Rebuilding your brand to tailor your new interests doesn’t have to require a whole new look. Here are a few ways to effectively revamp your brand and market yourself in preparation for your new career path.
When the developer of the Flappy Bird game, Dong Nguyen, stated on his Twitter feed “I cannot take this anymore” and promptly took his popular game off the market, many gamers and non-gamers alike were left wondering why. How could such a successful person self-combust in this way? However, there are many valid reasons that a person could be driven away from the things that once made him/her an overnight sensation. Sometimes it’s okay to say no in order to maintain a sense of self and sanity. In fact, here are our nine reasons why.
Does your path to success looking a little different from your counterpart’s? It can be difficult to concentrate on following your own path when the climb to the top for others may be as simple as networking or a college degree. But trying to follow in someone’s footsteps along their path to success may not be the best fit for you.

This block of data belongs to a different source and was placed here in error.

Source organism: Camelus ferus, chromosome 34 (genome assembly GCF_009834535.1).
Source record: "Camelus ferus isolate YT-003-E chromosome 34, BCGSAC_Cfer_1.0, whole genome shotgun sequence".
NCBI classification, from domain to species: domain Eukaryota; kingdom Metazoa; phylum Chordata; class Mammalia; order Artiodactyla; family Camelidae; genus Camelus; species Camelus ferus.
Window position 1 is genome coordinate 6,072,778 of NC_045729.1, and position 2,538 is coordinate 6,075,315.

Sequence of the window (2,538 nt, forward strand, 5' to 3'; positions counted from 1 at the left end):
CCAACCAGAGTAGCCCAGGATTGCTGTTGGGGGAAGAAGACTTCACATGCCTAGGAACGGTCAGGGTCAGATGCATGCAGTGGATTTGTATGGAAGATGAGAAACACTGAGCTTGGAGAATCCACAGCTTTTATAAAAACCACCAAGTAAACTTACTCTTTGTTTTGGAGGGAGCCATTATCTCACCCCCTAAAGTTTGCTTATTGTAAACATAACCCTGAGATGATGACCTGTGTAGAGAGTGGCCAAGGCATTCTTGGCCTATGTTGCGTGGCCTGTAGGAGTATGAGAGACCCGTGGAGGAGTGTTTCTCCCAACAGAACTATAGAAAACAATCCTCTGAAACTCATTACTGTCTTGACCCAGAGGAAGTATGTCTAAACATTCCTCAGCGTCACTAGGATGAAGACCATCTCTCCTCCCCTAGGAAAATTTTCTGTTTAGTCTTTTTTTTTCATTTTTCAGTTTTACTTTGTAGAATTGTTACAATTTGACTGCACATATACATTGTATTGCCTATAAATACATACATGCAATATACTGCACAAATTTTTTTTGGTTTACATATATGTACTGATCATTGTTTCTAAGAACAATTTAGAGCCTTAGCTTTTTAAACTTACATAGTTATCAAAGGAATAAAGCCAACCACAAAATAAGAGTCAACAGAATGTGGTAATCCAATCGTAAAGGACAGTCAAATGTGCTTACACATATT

On the road to success, there are many routes. Figure out what it takes to make your career happen in your specific industry without negatively comparing yourself to others doing the same in a different way. Personalize your journey by talking to professionals in your field or paying close attention while applying to jobs. Do most of the jobs you’re looking for require years of experience or a graduate degree? Do you need to know someone to get a foothold in the industry? Taking notes without trying to mimic what you think might work will get you ahead in the way that’s right for you.
The speed bumps, road blocks and stop signs along that path are yours and yours alone, so embrace your individual journey.